Washington, 17 November 1997 (RFE/RL) -- As Turkmenistan tries to break out of its economic isolation, China is emerging as a key player that could help to pry open the republic's export routes.
Earlier this month at a meeting in Houston, in the western American state of Texas, Turkmenistan's oil and gas minister, Bartyr Sardjaev, praised China for its plans to help build a Central Asian oil pipeline through Iran.
The new pipeline would carry oil from Kazakhstan and Turkmenistan to the Persian Gulf, allowing tankers to supply China with oil to meet its vast energy needs.
In September, China announced it would invest $9.5 billion in a series of energy plans involving Kazakhstan, including a 250-kilometer oil pipeline through Turkmenistan to Iran for shipment to the Gulf.
China's long-range plans suggest that it will move to open the Iran route sooner rather than later. Beijing has already agreed to build a 3,000-kilometer pipeline from Kazakhstan's oilfields to western China by the year 2005.
But in the meantime, China's demand for oil will continue to grow. The government predicts that the country's oil imports will double in the next two years.
As a result, a Chinese route from Central Asia through Iran may become a matter of necessity rather than one of choice. In Washington, the argument about the need for Iranian transit routes is becoming a familiar one.
Over the past year, Turkmenistan has tried repeatedly to make the case that trans-Iran pipelines are a matter of survival for the republic. Russia has virtually blocked Turkmenistan's export avenues for gas sales to Europe through former Soviet pipelines.
U.S. oil companies which have invested in Caspian oil projects with Azerbaijan are also lobbying behind the scenes for an Iranian export option, while they continue to pursue western routes to the Mediterranean publicly.
Kazakhstan is also expected to press the case for Iranian access during the visit of President Nursultan Nazarbaev to the United States this week.
But the addition of China could be a significant new factor as Washington weighs its policy toward Iranian pipelines. Within the past month, U.S. President Bill Clinton's administration has stressed the importance of meeting China's energy needs in making its own case for allowing U.S. exports of nuclear power equipment to Beijing.
Having just made the argument that China's energy demands should justify U.S. sales, it may be hard to turn around and take the opposite position, simply because the planned pipelines would run through Iran.
China is also adding its weight to a growing list of countries that are advocating Iranian routes. In addition to Turkmenistan, Turkey has argued that it needs a pipeline across Iran for its gas supplies.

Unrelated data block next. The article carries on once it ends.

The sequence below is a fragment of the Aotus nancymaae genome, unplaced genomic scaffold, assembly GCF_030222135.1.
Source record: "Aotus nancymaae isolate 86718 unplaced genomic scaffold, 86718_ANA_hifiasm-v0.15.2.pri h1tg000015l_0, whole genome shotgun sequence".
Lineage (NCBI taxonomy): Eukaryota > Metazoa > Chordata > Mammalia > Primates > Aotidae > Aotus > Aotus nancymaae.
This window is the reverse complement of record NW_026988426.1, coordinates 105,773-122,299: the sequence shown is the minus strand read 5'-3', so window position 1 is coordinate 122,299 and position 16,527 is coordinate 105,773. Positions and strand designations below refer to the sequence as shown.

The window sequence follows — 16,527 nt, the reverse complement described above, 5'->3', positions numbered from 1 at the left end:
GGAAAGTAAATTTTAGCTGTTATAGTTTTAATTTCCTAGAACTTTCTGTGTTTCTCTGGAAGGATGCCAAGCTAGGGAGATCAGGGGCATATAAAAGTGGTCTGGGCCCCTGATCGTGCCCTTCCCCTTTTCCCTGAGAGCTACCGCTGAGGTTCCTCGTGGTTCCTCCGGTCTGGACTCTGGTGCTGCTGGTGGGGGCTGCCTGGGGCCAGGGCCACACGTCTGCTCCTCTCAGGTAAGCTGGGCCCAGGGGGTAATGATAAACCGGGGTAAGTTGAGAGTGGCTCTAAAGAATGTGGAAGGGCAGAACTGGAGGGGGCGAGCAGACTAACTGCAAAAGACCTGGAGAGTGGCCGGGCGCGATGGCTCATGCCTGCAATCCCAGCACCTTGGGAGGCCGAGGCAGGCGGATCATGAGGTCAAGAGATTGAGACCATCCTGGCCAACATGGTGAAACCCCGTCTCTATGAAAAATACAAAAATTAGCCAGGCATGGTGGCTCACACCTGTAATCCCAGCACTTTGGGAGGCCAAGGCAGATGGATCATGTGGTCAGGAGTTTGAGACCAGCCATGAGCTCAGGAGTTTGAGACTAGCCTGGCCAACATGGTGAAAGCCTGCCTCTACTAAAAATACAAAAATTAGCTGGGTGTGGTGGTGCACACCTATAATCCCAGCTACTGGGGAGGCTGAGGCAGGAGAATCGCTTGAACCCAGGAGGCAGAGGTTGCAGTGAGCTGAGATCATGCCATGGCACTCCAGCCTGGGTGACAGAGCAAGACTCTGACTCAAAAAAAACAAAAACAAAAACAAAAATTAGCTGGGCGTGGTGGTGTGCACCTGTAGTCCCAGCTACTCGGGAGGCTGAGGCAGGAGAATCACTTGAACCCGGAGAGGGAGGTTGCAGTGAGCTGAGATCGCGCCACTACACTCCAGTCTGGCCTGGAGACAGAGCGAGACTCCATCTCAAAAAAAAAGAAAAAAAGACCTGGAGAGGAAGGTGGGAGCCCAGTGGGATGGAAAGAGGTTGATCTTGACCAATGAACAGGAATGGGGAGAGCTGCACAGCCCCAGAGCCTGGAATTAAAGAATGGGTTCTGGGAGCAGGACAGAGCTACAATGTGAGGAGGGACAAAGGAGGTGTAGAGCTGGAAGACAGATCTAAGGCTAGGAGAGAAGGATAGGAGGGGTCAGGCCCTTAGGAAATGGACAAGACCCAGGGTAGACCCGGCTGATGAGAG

If the British-Dutch firm Royal/Dutch Shell decides to undertake the project, as expected, two more U.S. allies would join the chorus of those urging export routes over Iraniansoil.
Washington has shifted back and forth on the issue for the past four months. It first indicated in July that it would not oppose a gas pipeline from Turkmenistan to Turkey because it would represent a deal between two friendly nations, even though it would cross Iran.
But trouble surfaced in September after Iran announced it had signed a $2 billion gas development deal with companies from France, Russia and Malaysia. The contract drew the wrath of the U.S. Congress, prompting sanctions threats against both the gas project and the pipeline.
Since then, the U.S. Administration has found it hard to draw a distinction between pipelines crossing Iran that would help other nations and projects that primarily benefit Tehran.
In recent days, the U.S. has appeared to take a tougher line against any cooperation with Iran. During the meeting in Houston, U.S. officials reportedly voiced concern that Turkmenistan had withdrawn three Caspian oilfields from an international tender because of concerns about a potential border dispute with Iran.
Last week during a visit to Ashgabat by U.S. Energy Secretary Federico Pena, Turkmenistan President Saparmurat Niyazov said that he now favors a gas pipeline to Turkey that would run under the Caspian through Azerbaijan rather than through Iran.
The change may have been a response to U.S. pressure. But such a route seems unlikely as long as there are legal disputes about dividing the Caspian and differences about oilfield ownership between Turkmenistan and Azerbaijan.
The U.S. may also be working to discourage China from using an Iranian pipeline, although it is less likely to have success with Beijing.
Turkmenistan's best course may be to declare its own strategic interests in dealing with Iran, at least until Washington can prevail upon Russia to reopen the republic's only alternative export routes.